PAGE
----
[sf-lug] VPS question: accessible by root user on physical host?
jturner at nonzerosums.org
Sat May 31 08:30:41 PDT 2008
On May 30, 2008, at 6:54 PM, Rick Moen wrote:
> Quoting Jason Turner (jturner at nonzerosums.org):
>> And I wonder, how much more "private" is such a service?
>> Say, like the one(s) hosted by Linode.com? Linux/XEN setup.
> Linode, Inc. doesn't have shell of any sort on your virthost. Their
> getting it or equivalent wouldn't be difficult but would commit
> business torts and also ruinous to their reputation if it were ever
> Of course, in theory they could monitor traffic in and out of the
> virthost, and do traffic analysis of even encrypted traffic. But,
> honestly, under most scenarios they lack motivation other than to
> your resource consumption and make sure your virthost isn't being a
> boy towards the nearby LAN.
>> Finally, the subject question, would my VPS be accessible by any user
>> not explicitly setup in my environment?
> Again, they _could_. That's not the point, really.
> If you want physical security, you either have to trust someone per
> contractual relations (SAVVIS, HE, Community Colo, whatever) or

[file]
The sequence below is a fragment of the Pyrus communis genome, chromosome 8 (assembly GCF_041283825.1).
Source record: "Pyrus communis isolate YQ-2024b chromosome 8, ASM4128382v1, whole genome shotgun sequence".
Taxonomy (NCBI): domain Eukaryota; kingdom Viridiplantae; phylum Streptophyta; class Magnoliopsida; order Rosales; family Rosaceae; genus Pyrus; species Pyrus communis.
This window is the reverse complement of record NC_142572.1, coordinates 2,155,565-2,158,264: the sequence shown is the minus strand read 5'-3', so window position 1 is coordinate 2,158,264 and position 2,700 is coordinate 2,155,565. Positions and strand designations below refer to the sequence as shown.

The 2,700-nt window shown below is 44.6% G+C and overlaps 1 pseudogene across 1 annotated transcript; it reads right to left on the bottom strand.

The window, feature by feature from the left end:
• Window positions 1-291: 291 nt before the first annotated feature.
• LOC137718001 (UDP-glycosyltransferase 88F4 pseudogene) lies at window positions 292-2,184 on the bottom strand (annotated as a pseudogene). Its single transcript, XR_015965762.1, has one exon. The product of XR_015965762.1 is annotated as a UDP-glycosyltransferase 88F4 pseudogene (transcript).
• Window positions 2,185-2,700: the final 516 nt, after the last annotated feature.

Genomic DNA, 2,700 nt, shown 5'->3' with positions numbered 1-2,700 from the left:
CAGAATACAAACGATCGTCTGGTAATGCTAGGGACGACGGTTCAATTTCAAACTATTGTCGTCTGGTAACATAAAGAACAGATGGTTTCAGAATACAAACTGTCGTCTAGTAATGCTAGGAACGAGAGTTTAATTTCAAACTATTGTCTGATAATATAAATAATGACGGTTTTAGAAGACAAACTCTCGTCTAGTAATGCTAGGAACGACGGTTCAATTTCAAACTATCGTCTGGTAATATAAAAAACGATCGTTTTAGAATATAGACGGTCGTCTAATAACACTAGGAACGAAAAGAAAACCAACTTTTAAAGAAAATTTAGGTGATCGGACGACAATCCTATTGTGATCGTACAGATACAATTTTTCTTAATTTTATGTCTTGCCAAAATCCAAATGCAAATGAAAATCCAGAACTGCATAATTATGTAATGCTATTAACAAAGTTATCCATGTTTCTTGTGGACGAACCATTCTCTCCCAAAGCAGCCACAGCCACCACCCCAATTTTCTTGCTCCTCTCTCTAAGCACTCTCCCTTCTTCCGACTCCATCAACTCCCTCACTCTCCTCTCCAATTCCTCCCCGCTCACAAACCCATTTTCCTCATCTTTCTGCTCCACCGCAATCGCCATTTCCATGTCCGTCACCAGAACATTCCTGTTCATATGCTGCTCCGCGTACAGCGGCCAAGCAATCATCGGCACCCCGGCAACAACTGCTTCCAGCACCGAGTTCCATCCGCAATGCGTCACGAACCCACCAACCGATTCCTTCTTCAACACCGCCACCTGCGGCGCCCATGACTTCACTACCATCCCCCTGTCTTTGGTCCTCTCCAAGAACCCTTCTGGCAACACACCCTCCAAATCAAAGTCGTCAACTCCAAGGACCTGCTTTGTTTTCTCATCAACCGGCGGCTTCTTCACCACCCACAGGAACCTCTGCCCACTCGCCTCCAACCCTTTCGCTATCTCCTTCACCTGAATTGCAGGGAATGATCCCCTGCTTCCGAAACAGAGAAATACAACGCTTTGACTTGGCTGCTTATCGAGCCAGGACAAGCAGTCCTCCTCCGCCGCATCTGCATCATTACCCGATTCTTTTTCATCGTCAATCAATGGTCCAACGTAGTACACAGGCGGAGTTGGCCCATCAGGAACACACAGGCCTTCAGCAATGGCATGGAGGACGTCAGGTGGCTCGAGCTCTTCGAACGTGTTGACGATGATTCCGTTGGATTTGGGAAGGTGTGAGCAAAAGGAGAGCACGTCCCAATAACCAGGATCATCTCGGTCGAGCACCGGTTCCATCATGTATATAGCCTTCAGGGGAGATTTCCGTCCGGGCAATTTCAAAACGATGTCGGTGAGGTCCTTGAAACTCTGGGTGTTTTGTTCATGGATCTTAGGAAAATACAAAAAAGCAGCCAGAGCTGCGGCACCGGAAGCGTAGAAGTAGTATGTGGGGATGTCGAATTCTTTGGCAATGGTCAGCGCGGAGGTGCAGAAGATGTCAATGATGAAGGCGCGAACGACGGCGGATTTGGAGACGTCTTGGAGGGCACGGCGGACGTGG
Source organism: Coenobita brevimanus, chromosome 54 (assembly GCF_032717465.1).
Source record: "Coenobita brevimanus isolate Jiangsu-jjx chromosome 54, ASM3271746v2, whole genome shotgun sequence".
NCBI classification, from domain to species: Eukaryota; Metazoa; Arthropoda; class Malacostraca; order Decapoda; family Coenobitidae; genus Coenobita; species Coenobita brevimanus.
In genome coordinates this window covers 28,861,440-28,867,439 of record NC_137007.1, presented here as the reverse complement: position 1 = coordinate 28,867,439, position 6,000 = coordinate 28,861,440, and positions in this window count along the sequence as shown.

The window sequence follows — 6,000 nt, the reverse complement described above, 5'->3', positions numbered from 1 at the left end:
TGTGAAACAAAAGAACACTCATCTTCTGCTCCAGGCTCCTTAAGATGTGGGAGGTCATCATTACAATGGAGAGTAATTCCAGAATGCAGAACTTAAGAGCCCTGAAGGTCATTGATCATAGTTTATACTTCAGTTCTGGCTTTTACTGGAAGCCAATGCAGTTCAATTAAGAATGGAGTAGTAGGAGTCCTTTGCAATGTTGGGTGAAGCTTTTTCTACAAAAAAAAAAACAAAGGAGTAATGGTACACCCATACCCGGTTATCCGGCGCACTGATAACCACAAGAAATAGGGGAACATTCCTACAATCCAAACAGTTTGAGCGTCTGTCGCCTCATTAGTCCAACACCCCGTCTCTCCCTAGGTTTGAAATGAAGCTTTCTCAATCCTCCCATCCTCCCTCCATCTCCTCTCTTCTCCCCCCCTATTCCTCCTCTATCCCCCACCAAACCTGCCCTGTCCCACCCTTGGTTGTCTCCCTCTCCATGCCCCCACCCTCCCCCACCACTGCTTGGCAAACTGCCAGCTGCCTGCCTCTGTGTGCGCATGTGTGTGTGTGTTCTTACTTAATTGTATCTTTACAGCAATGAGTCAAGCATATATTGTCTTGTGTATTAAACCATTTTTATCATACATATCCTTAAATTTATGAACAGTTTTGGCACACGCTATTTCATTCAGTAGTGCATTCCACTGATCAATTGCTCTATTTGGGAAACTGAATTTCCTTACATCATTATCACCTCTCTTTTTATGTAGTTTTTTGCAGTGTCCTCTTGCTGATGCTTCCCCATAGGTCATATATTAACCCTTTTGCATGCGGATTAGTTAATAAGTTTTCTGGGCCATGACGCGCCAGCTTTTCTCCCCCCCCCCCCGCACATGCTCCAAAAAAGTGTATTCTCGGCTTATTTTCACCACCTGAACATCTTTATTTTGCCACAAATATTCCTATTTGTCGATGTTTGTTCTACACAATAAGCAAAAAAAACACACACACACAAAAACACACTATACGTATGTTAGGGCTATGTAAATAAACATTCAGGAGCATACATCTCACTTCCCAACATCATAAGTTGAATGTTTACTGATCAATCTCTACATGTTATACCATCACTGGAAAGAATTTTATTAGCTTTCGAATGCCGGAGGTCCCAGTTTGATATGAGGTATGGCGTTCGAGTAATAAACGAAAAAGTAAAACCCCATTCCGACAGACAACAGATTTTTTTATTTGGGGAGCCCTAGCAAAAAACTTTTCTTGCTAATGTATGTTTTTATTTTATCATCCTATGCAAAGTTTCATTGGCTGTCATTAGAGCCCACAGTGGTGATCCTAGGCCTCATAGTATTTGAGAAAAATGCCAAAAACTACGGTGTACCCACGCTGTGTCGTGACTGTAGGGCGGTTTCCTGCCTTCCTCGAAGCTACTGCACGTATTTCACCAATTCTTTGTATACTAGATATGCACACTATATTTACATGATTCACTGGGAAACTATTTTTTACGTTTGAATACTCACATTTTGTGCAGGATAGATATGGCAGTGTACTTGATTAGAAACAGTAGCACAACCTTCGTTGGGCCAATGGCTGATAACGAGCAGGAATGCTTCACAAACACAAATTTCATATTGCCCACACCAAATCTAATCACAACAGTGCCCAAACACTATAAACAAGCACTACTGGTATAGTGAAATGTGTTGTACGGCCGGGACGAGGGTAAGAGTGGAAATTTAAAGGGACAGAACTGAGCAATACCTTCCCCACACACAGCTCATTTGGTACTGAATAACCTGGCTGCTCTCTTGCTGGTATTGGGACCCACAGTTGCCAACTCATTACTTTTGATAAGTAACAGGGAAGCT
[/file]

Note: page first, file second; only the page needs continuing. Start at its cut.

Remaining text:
> keep the
> gear behind your own locked door and guard that door.
Thanks for the info, Rick. Yep, I realize some element of trust will
always be involved if you don't have physical security. I haven't
decided if I'll make the switch (in my mail services) to a VPS yet.
Or just wait until I can host a box at home. I am headed toward the
land of FIOS bandwidth and with the cheap prices of big disks these
days, I think I'll be ready and willing to host some of my own
services again. Power(the cost of) would probably be my only
concern. UPS, networking equipment, server with large internal/
external disks? Ugh. I did it on the cheap before with a single old
beige G3(running PPC Debian) and a hand me down UPS. Running costs,
even in SF, seemed negligible. Now that I think about it -- I may
have to start a benchmarking(power cost vs hardware hosted) thread
More information about the sf-lug